Human trafficking is a global challenge, with an estimated 50 million people exploited in the Asia-Pacific region, in Africa, in Latin America and the Caribbean, in central and south-eastern Europe, in the European Union and developed economies, and in the growing informal labour market in Middle East (International Labour Office, 2022). Trafficking in Persons is a human rights violation that occurs around the world. Many survivors of trafficking have mental health problems, specifically symptoms of anxiety, depression and Post Traumatic Stress Disorder (PTSD). A study on mental health that was carried out with women in Nepal who were trafficked for sex work and various forms of labor (n=164) found that sexually exploited women reported higher levels of anxiety, depression and PTSD than did women exploited for other purposes.
One of the main programs and initiatives through which CHTEA responds to the emerging human trafficking dynamic in Kenya is through; Rescue, Rehabilitation, Return and Re-integration of victims/survivors of trafficking (VOTs). CHTEA has a Liaison Officer based at Beirut, Lebanon and covers the larger Gulf Region. The Officer also manages a small rescue facility based at Beirut as she seeks to work with like-minded organizations to seek shelter services for VOTs and also raise funds to facilitate their travel tickets back to Kenya.
Upon arrival in Kenya, the survivors/victims are received at the airport by CHTEA Nairobi staff upon which they are taken through an assessment. Some of them are referred to the shelter/safe house (managed by CHTEA) for medical and psycho-social support. Some of the survivors usually arrive in very bad states of mind and some may not even recognize their family members. It’s very disheartening that the victims suffer extremely traumatizing experiences that make some of them end up developing long term mental disorders.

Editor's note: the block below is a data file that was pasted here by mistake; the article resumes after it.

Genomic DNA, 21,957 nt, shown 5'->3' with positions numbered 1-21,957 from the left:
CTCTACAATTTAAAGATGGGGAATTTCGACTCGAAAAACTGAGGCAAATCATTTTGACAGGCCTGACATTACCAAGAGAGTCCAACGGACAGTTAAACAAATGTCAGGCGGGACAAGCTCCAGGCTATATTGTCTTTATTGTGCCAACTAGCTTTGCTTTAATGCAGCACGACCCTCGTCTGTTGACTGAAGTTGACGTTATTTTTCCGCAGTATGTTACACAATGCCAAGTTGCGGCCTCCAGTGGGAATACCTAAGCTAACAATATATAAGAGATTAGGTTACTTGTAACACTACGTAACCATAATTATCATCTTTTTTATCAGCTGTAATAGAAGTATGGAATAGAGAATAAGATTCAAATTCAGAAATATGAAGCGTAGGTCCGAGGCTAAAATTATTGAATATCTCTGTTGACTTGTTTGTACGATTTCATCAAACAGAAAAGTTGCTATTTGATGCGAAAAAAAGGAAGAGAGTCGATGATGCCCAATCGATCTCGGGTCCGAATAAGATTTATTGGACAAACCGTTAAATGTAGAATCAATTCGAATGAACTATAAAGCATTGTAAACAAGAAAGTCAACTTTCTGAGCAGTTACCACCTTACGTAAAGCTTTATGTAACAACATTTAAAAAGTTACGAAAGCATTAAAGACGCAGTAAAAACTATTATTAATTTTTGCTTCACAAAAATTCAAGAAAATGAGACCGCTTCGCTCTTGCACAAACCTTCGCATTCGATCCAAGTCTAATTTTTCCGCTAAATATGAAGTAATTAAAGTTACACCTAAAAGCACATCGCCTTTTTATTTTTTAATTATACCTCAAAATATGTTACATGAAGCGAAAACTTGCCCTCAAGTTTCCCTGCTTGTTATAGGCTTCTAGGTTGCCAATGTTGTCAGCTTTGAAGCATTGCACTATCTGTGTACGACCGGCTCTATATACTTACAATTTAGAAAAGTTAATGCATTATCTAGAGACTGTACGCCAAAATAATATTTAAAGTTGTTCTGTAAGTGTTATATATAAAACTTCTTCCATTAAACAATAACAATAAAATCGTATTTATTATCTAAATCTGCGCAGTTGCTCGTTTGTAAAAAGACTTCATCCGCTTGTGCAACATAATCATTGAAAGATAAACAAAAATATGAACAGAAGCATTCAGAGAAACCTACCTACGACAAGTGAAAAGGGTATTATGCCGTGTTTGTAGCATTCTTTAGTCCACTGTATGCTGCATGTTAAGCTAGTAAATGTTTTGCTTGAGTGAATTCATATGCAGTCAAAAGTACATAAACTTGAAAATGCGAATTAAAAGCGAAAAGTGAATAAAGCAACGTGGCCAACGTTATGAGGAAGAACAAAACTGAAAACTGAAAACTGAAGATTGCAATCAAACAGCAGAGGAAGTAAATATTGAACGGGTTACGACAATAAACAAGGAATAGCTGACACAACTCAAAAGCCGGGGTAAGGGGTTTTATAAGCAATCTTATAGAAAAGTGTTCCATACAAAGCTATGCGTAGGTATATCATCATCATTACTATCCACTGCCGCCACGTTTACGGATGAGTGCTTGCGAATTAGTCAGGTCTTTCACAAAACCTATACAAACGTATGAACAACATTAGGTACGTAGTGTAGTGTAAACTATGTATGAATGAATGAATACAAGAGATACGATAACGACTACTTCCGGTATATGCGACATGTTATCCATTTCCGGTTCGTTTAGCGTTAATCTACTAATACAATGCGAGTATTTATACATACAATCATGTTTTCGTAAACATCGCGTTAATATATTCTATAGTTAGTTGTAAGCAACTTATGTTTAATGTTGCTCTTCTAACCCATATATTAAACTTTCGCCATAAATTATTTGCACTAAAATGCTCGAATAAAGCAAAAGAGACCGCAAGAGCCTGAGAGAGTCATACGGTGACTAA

During one of the routine pick-ups from the airport in early July 2022, family members and CHTEA staff received one, Betty (not her real name) who suffered from extreme Post Traumatic Stress Disorder (PTSD). She was mentally unstable. Betty had traveled to Nairobi from Lebanon in the company of another two survivors who acted as Betty’s minders. “When you called us at Addis airport, we had lost track of Betty and we had to report to the airport security in order to help us locate her since our connecting flight was delayed by 2 hours”, said Agnes (not her real name), one of the returnee minders. When the group finally arrived at Nairobi airport, Betty was again lost at the baggage area waiting to identify her suitcase. Even though the flight arrived at 1.00pm,
Betty had not come out of the airport precincts 4 hours later. Eventually, the waiting team got concerned and after enquiring from the airport customer care desk, an officer retorted that, “there is a mentally unstable lady detained by the security inside at the check-out office.” Betty’s sister and CHTEA staff approached the security desk and explained that the detained lady was indeed a sister to Ruth. Betty was shortly escorted out to the delight of the waiting Ruth (sister). She was warmly received by the entire team and escorted to have a cup of coffee at a nearby restaurant. Even though Betty could not believe that she was in Kenya, she could be seen gazing around in amazement.